Not sure if it's helpful, but at least it's an accurate time line of when I went to my various doctors and what conditions they reported. From my insurance company history:

Ringing in the Ears 3/17/2011
Dizziness and giddiness symptoms 2/28/2011
Skin sensation disturbance 12/2/2010
Brain Diseases, Metabolic 11/17/2010
Leukocytosis 10/29/2010
Eczema or Contact Dermatitis 10/29/2010
Iron Deficiency Anemia Caused by Chronic Blood Loss 10/29/2010
Skin Disorder due to Blood Vessel Changes 10/21/2010
Fatigue and Malaise 10/19/2010
Abnormal Involuntary Movement 10/19/2010
Disorder of Speech 10/19/2010
Skin Pigment Abnormality 10/7/2010
Skin Tumor 9/1/2010
Acne 9/1/2010
Benign Tumor of Skin of Trunk 9/1/2010
Neck Pain 4/9/2010
Keratoconjunctivitis sicca 2/26/2010
Chronic Conjunctivitis 2/26/2010
Difficulty Swallowing 10/2/2009
Dysphonia 10/2/2009
Virus Infection 9/15/2009
Hip Joint Disorder 3/2/2009
Astigmatism 9/12/2008
Conjunctivitis 9/12/2008
Nearsightedness (Myopia) 9/12/2008
Anal or rectal pain 9/3/2008
Right Lower Quadrant Abdominal Pain 8/13/2008
Enlarged Liver 8/13/2008
Anal and Rectal Bleeding 7/29/2008
Benign Colon Tumor 7/29/2008
Left Upper Quadrant Abdominal Pain 7/29/2008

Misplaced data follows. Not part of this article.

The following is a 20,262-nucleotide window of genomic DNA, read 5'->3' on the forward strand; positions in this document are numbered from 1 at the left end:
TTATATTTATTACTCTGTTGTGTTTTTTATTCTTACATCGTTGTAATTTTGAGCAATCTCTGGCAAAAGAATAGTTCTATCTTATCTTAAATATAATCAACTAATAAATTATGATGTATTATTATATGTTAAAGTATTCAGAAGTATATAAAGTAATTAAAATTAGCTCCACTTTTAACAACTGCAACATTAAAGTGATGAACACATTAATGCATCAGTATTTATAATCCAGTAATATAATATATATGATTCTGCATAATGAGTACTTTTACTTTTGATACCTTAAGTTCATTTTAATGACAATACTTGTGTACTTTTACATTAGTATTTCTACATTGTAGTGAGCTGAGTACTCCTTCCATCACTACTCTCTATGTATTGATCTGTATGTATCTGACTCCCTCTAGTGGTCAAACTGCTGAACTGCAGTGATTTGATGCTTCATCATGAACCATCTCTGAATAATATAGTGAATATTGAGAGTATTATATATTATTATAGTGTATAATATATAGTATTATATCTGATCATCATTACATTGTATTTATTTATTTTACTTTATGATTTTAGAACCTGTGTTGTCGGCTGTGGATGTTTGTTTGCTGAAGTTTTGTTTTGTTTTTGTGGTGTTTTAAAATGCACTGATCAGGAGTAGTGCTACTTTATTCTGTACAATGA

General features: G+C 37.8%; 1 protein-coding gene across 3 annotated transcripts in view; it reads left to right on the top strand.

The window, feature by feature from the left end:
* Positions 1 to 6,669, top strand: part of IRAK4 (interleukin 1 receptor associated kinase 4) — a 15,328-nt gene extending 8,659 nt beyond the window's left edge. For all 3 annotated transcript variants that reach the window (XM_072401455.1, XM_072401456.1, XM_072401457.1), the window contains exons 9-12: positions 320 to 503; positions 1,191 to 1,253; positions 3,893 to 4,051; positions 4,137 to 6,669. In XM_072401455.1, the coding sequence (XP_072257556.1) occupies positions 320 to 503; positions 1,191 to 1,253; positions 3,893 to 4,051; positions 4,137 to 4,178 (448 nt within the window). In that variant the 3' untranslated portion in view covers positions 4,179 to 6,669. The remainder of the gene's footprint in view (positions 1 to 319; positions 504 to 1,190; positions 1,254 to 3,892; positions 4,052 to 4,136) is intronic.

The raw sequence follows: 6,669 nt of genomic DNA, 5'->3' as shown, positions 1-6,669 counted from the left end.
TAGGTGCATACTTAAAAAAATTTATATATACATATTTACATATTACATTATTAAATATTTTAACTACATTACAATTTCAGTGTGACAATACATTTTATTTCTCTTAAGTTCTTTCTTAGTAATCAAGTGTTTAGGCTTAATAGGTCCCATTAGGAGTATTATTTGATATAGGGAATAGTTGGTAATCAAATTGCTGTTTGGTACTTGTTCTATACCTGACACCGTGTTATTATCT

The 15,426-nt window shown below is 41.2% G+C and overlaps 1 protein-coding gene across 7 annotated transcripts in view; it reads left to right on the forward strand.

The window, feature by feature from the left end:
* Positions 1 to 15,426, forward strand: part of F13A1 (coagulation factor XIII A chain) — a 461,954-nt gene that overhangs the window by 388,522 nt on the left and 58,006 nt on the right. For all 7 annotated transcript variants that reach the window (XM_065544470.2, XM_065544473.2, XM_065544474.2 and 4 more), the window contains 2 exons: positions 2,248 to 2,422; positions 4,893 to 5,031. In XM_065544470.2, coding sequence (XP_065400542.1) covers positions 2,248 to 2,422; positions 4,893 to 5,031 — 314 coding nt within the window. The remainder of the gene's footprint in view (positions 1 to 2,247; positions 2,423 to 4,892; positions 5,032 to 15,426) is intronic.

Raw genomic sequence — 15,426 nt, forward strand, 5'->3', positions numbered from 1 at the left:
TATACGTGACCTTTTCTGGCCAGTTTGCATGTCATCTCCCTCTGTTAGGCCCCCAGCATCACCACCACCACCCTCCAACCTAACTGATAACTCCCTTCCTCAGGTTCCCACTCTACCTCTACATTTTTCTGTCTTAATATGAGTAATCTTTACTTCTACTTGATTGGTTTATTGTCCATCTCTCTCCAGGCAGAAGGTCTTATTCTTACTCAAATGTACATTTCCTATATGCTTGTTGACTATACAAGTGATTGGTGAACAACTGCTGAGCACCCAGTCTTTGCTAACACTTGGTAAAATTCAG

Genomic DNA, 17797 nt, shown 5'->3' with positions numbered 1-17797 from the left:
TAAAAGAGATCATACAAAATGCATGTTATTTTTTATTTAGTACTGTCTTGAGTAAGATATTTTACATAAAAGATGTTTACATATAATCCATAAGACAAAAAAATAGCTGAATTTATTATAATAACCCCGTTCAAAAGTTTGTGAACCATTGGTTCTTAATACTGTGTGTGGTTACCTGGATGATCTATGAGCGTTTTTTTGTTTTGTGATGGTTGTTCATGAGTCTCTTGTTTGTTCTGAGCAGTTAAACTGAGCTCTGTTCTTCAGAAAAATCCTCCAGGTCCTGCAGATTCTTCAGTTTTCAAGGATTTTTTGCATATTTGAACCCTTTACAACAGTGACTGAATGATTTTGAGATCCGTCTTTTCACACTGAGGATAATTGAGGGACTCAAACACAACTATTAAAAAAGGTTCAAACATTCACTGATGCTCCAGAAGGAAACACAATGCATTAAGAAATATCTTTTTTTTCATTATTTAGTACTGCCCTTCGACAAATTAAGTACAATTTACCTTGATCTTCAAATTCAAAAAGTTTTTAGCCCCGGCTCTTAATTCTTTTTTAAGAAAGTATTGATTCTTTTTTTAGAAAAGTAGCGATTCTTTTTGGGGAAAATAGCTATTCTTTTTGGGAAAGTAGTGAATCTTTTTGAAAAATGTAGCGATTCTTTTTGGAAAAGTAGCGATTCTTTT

Migraine without aura, without mention of intractable migraine without 7/26/2007
Headache 7/26/2007

Ah, yes the lovely topic of rectal bleeding. Basically, I was free-bleeding from my bum. I had been experiencing lower abdominal pain for quite some time. They did colonoscopies and sent cameras down my stomach and did ultrasounds and whatnot, measuring how far my gallbladder was squirting some stuff. They found a few hemmhoroids, but nothing that was causing the lower abdominal pain. Mystery to this day. It comes and goes, but much less frequently than everything else. I doubt it's related, but what the hell do I know? Anyway, this is just the history from my current insurance policy, since I got married. The earlier years of my migraines and nerve studies and hand problems were on my parents policy.